It’s a beautiful thing.
To know that our transgressions have been paid for by our Lord. To know we can walk in love rather than in duty, or some attempt to earn favor. Over my years on social media and in life, I have seen many illustrations of how this “Gospel freedom,” or rest, is expressed.
What then? Are we to sin because we are not under law but under grace? By no means! Do you not know that if you present yourselves to anyone as obedient slaves, you are slaves of the one whom you obey, either of sin, which leads to death, or of obedience, which leads to righteousness? But thanks be to God, that you who were once slaves of sin have become obedient from the heart to the standard of teaching to which you were committed, and, having been set free from sin, have become slaves of righteousness.
When reading this passage, a text that comes to mind is Peter not eating with the Gentiles.
Surely, Peter, standing in the light of the Gospel, had every right to eat with whomever he wanted to. How dare Paul hamper on Peter’s Gospel freedom?! But this was not how the exchange went. Peter realized that his actions were causing division and issue and accepted the rebuke (Gal. 2:11).
The love of neighbor is not a game to be taken lightly.
“But when I saw that their conduct was not in step with the truth of the gospel, I said to…”
The apostle Peter accepted correction in regard to his actions about being a stumbling block to others. He did not use his “Gospel freedom” as a basis to act any way he saw fit.
Another example from Scripture is in the book of Philemon. People may scavenge and search the beach for years with minimal reward, but an out-of-place wanderer runs across a treasure at times. Similarly, the book of Philemon is like an orphan to the harmonious family of Epistles. Onesimus, a believer in the faith, inherited the same Gospel freedom that we boast in today. The apostle Paul who penned Romans 8:1 and the majority of the New Testament is more than aware of Onesimus’ freedom in the Gospel. Against all human logic, the apostle Paul sends a runaway slave back to his former owner.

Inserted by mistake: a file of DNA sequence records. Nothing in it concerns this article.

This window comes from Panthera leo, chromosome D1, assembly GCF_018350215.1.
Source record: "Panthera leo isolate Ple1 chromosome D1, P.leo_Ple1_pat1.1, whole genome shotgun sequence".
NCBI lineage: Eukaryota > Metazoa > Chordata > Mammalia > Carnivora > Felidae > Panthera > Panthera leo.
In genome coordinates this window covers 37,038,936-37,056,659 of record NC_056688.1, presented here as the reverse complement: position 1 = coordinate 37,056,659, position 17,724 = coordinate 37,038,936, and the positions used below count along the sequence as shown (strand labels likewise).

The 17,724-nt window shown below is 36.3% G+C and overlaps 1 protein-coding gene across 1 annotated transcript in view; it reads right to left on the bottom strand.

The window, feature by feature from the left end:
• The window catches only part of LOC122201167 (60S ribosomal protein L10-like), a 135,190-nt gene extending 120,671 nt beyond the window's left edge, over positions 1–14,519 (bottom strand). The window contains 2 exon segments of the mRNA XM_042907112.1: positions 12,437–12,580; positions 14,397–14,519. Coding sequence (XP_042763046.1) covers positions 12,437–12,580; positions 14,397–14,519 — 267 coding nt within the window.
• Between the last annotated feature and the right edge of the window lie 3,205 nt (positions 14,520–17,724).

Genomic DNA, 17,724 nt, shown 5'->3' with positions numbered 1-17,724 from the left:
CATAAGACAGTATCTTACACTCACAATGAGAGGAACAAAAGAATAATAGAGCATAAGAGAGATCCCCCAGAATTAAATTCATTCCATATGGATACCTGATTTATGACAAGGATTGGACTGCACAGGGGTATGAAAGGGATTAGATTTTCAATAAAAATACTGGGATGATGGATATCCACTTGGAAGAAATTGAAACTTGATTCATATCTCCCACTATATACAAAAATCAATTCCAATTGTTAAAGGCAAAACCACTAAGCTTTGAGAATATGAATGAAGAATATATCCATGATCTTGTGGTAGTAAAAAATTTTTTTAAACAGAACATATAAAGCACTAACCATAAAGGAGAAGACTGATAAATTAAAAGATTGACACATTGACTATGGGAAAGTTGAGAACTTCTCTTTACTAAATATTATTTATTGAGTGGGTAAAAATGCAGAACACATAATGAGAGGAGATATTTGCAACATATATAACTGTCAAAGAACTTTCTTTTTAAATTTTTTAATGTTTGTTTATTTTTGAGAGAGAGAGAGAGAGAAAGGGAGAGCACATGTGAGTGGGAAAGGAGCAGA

What happened to “Gospel freedom?”
Nobody would choose to return to a place from which they have escaped. This is the exact opposite of what is typically professed as Gospel freedom. Paul sends Onesimus back to reconcile with Philemon.
To deny that the apostle Paul was employing the same tact that was written in Galatians 2, in regard to our life in light of the Gospel, would take a special “gift” of exegetical gymnastics.
“But when I saw that their conduct was not in step with the truth of the gospel, I said to…” -Galatians 2:14
Paul wanted them to reconcile and move forward in love. He did not ignore the fact that in the social norm of that culture, Onesimus’ actions were wrong. To be honest, I have to give credit to Onesimus. Many of us get mad if a brother or sister mentions a sinful action we did, and then use every excuse to justify our error with phrases like, “Gospel freedom.”
The question still remains, “What is Gospel freedom?”
If it is not the Ace of Spades for justification of my sinful actions, then what is it? Why can I not just cuss, be vulgar, slander, steal, and just call the person who offers correction a “legalist?”
The truth is, we all are, or were, slaves to sin. Born in sin (Ps. 52:5) and dead in our trespasses (Eph. 2:1). Not you, nor I, not even Gandhi seeks righteousness (Rom. 3:10-18). But God has freed us from our slavery to sin. We are freed and given a new heart and empowered for our walk by the Holy Spirit, God himself. The blood of the Lamb has purchased and redeemed us. There is no middle ground, you are either a slave to sin, or you have been freed by the Gospel and are a slave to righteousness:
Do you not know that if you present yourselves to anyone as obedient slaves, you are slaves of the one whom you obey, either of sin, which leads to death, or of obedience, which leads to righteousness? but thanks be to God, that you who were once slaves of sin have become obedient from the heart to the standard of teaching to which you were committed, and, having been set free from sin, have become slaves of righteousness
This freedom is not a declaration that we will never sin or have doubts. But with the Holy Spirit guiding our steps, we are able to walk in the light of life and know that even when we fail and when we sin, we have a Savior that has cancelled our debt and gives us his righteousness.
For you have delivered my soul from death,
yes, my feet from falling,
that I may walk before God
in the light of life.
- A Response to Darrell Harrison: Is the Gospel No Longer Enough for Black Christians? - January 13, 2018
- Brown Eyes: Revealing Traits in Myself that I Cannot Escape - March 31, 2017
- The Fear Of God - September 13, 2016